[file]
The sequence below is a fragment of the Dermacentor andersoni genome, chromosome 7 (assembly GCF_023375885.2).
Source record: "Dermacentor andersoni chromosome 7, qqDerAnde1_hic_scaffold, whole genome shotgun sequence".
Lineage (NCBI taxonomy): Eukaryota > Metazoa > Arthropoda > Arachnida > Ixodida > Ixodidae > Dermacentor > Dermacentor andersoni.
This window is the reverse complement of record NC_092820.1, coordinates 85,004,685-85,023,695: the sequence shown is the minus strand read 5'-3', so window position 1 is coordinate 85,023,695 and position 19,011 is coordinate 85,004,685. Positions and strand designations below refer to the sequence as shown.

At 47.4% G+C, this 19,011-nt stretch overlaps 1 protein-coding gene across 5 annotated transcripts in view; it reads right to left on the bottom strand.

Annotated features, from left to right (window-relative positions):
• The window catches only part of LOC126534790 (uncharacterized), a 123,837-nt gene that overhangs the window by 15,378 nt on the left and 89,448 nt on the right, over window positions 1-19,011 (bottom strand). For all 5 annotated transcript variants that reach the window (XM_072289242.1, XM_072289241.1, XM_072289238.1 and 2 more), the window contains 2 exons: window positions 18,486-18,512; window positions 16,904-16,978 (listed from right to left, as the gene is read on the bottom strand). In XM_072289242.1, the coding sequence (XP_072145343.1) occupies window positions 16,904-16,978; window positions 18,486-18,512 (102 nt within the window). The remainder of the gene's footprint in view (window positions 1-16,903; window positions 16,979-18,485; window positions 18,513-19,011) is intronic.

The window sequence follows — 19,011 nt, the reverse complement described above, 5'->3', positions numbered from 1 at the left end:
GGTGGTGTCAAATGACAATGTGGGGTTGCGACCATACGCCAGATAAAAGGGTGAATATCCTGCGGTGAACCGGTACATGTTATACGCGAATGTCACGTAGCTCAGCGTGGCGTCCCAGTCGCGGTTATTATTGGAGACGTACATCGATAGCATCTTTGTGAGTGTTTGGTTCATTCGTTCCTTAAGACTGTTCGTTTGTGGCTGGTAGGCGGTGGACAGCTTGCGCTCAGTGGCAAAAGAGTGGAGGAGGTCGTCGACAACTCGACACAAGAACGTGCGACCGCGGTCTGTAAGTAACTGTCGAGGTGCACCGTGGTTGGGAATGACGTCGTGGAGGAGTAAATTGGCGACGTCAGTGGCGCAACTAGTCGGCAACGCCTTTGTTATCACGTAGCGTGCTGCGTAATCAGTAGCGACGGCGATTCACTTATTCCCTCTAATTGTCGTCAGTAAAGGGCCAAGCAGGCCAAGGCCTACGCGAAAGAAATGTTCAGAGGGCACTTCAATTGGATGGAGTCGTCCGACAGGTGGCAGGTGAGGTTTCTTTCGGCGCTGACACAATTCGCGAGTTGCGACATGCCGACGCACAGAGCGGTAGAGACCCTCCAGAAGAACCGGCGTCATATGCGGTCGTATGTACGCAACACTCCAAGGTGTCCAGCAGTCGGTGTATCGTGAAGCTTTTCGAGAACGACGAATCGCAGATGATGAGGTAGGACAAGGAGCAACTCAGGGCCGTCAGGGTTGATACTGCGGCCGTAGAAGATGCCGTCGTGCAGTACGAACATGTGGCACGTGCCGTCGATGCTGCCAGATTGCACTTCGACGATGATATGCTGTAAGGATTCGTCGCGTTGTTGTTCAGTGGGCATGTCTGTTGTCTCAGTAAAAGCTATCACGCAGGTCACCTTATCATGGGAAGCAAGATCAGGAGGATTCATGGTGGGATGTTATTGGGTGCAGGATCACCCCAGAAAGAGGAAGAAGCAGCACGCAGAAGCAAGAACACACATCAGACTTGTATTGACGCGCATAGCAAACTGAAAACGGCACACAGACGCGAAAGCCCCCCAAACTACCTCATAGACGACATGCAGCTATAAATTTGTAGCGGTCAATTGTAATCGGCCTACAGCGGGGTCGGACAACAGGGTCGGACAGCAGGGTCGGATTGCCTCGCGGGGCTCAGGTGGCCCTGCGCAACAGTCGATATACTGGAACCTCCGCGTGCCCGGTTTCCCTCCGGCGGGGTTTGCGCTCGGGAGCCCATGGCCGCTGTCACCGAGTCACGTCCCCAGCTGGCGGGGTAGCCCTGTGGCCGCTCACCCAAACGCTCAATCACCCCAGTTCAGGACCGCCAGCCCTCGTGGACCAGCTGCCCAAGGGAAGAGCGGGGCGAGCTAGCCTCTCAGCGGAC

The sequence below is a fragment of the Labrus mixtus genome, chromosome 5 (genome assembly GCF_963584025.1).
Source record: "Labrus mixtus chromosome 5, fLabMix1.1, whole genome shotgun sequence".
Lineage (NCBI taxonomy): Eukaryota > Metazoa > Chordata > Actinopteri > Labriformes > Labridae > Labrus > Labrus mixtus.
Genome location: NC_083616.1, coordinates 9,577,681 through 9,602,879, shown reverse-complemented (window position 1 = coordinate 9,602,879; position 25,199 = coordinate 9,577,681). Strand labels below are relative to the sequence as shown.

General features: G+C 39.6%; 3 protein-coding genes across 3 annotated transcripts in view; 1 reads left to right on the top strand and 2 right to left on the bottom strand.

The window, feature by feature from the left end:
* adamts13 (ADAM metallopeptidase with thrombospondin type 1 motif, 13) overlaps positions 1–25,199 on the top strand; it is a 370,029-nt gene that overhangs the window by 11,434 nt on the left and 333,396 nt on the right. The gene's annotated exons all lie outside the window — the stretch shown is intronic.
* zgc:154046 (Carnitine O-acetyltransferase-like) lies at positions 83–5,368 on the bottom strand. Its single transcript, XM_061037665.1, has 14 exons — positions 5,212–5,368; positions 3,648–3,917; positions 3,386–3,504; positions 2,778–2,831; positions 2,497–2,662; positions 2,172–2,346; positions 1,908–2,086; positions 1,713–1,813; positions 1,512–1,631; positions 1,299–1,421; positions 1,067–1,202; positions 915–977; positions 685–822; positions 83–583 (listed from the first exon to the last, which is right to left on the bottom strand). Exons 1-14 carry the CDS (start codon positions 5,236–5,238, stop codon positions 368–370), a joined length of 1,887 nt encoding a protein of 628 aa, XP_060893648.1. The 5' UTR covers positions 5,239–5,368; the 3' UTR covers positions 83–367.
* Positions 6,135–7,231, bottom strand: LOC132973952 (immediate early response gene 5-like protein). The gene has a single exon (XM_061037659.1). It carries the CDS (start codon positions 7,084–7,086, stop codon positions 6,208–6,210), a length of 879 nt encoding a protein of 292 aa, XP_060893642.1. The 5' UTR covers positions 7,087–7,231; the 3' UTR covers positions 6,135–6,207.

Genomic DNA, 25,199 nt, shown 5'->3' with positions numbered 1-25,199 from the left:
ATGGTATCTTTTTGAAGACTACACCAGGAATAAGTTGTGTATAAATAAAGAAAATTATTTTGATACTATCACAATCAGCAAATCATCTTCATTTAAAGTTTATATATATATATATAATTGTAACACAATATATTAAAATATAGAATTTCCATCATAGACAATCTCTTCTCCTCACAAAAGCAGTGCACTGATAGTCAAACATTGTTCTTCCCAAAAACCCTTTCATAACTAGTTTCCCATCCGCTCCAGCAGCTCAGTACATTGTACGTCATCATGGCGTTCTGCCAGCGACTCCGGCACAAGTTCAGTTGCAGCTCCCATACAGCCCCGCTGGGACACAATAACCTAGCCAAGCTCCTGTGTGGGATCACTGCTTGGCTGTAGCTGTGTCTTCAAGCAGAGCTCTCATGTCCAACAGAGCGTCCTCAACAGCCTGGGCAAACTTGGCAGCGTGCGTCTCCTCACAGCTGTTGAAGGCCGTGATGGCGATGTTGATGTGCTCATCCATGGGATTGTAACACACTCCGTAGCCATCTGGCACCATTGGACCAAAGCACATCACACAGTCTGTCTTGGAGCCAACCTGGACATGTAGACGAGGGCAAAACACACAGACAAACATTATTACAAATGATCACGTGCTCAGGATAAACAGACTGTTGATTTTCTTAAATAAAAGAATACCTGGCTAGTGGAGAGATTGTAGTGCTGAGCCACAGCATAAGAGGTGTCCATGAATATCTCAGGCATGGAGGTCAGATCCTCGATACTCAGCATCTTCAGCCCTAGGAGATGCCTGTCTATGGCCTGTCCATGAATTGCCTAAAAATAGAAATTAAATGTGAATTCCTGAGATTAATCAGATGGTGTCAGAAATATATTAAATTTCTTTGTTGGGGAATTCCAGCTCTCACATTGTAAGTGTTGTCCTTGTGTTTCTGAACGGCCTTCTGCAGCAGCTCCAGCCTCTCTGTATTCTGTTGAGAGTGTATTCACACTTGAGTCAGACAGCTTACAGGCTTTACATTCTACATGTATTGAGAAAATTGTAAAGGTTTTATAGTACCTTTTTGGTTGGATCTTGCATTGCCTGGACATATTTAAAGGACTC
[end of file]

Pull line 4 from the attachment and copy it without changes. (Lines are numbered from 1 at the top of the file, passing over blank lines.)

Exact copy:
This window is the reverse complement of record NC_092820.1, coordinates 85,004,685-85,023,695: the sequence shown is the minus strand read 5'-3', so window position 1 is coordinate 85,023,695 and position 19,011 is coordinate 85,004,685. Positions and strand designations below refer to the sequence as shown.